Yamaha YZF-R15 V3.0: 5 things you need to know

    We list out five things you need to know about the new Yamaha YZF-R15 V3.0.

    Published On Mar 16, 2018 04:22:00 PM


    Yamaha YZF-R15 V3.0: 5 things you need to know

    Styling and features
    Like all other generations of the R15, this third-gen model is clearly at the receiving end of R1/R6-inspired bodywork. The new design has introduced sharp-looking twin-eye LED headlights with a faux air duct housed between them. The motorcycle also has a well-integrated bubble visor. For the first time, the R15 receives an all-digital instrument cluster which is horizontally laid out (with a white backlight as well as a shift-light in the same shade) and is informative but not overly-complicated. Overall, the R15 V3.0 looks stunning and has a design that will pull buyers in. Further R1 styling inspiration can be seen on the tank with similar ‘gills’ and in the tail-section, where it has similar aerodynamic scoops. The R15 finally looks proportionate and the pillion seat is also lower now, but it is still in a very sporty position.

    It is available in two two-tone colours – black on blue and gloss red on matte grey. Also new is a slip-and-assist clutch, making the R15 V3.0 the first 150cc motorcycle in India to offer this feature. As a result, you get a clutch lever that’s light in operation and a rear wheel that’s no longer interested in hopping under hard downshifting. The bike packs new levels of technology for a 150cc. However, the quality and finish on this bike is not as good as the previous generation models.

    The 155cc, liquid-cooled, SOHC, four-valve motor now has a 1mm larger bore, a new intake and exhaust system and also sports Variable Valve Actuation (VVA). The VVA system essentially employs a solenoid coil-based valve operation mechanism that utilises low-cam and high-cam intake rocker arms. This has an appreciable impact on its performance at either end of its rev range. The VVA also helps the engine feel meaty, even when it's well past 8,000rpm. Not to mention that the motor now produces an impressive 19.3hp at 10,000rpm and 15Nm of torque at 6,500rpm while being paired to a six-speed gearbox.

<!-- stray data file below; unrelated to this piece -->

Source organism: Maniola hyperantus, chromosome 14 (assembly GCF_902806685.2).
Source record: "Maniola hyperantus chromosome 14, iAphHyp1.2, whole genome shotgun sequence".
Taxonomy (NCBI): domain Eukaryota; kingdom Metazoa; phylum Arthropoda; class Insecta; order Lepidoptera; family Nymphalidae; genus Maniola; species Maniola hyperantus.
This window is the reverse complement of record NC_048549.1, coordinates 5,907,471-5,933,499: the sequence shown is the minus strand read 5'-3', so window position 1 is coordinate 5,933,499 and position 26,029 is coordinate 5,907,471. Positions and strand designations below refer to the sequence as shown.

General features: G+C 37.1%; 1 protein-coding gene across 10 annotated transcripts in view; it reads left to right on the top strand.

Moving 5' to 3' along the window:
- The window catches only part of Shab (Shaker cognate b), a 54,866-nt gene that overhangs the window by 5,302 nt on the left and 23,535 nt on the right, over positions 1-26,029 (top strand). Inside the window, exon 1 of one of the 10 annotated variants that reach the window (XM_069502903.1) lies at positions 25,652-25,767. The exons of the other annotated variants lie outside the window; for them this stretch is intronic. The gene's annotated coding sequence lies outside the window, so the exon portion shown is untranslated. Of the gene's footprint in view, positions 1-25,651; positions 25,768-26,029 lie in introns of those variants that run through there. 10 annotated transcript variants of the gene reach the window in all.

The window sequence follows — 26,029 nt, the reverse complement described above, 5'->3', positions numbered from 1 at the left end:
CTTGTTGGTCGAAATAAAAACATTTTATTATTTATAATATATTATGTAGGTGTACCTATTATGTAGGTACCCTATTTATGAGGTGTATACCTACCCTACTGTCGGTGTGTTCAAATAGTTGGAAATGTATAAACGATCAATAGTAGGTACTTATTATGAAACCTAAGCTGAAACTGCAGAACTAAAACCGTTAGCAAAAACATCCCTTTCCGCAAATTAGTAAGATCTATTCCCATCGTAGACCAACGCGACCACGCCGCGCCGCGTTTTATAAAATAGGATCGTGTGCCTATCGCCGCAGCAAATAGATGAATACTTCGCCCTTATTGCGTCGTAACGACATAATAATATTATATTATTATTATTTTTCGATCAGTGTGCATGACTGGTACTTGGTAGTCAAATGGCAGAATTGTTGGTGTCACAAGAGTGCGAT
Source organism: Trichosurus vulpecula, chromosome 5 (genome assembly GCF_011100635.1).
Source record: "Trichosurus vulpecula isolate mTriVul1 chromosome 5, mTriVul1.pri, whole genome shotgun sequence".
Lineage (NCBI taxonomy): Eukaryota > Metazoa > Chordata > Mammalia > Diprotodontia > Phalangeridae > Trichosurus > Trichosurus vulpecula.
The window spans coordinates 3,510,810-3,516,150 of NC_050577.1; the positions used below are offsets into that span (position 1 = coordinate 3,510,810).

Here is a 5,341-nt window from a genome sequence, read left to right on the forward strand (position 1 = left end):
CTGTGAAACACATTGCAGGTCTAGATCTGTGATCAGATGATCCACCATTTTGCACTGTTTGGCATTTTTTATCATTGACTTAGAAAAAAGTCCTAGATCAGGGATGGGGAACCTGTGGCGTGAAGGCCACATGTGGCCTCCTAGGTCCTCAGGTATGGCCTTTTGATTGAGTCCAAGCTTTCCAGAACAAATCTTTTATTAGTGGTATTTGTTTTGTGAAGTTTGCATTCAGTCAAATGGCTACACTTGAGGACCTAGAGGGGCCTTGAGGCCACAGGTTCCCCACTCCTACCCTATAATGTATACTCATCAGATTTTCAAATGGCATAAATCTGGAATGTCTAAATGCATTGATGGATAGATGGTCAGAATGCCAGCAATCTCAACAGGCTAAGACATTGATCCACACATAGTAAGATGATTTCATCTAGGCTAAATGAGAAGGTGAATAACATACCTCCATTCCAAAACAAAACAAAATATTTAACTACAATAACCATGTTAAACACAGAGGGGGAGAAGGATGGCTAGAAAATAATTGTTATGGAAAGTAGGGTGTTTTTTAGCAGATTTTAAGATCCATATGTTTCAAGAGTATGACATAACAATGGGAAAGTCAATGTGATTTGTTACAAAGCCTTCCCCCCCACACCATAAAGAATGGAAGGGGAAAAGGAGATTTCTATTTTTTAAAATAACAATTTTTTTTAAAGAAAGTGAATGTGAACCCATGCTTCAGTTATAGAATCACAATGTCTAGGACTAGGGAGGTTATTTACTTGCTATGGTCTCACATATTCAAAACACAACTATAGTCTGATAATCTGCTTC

Yamaha offers a number of accessories for the YZF-R15, like a seat cover and a tank pad, as well as a skid plate to safeguard the exhaust while going over speed bumps. We particularly like the frame sliders that have been neatly integrated into the fairing. Yamaha also offers a USB connector for your phone. As part of the racing kit, you can choose a Metzeler tyre for the rear and surprisingly, Yamaha says it’s only for track use. Metzeler rubber, however, isn't offered at the front and one has to make do with the MRF. The rear tyre is the Metzeler Sportec M5 140/70 R17. The Japanese two-wheeler giant also offers a Daytona muffler, which again, is for track use. Most accessories are well priced but the Metzeler tyre seems expensive and we’ve found the same size for nearly half the price on Amazon. Click here to check the pricing and get more details on these accessories

    The new R15 is more track-focused than the V2.0, in almost every way. To begin with, it has a more committed riding position – the handlebar is lower, the seat is 15mm taller (at 815mm) and the foot pegs are further back. The bike also has a sharper rake which results in an aggressive turn-in. Further enhancing its track capabilities is the fatter (than before) 41mm telescopic fork and a higher ground clearance of 170mm (10mm more that before). When we rode it at the track, we found it feeling more compact and immediate, despite having a higher kerb weight (139 kg; 3kg heavier than the V2.0). This is also a result of having a shorter wheelbase (1,325mm – 20mm lesser) and a decreased trail (88mm, as opposed to 98mm). The bike is now faster and a very good handler, but deserves better tyres. Yamaha has also equipped the V3.0 with a larger front disc at 282mm, but it continues to miss out on ABS.

    Competition check
    Ever since its debut in 2008, the R15 didn’t have any direct rivals; except for Honda’s CBR 150R, which has now been discontinued. At Rs 1.25 lakh (ex-showroom, Delhi) it is the only fully-faired track-focused 150cc bike in its segment. The only real competition it faces is from the non-ABS Bajaj Pulsar RS200, which is priced at Rs 1.24 lakh (ex-showroom, Delhi).

    Yamaha Bikes

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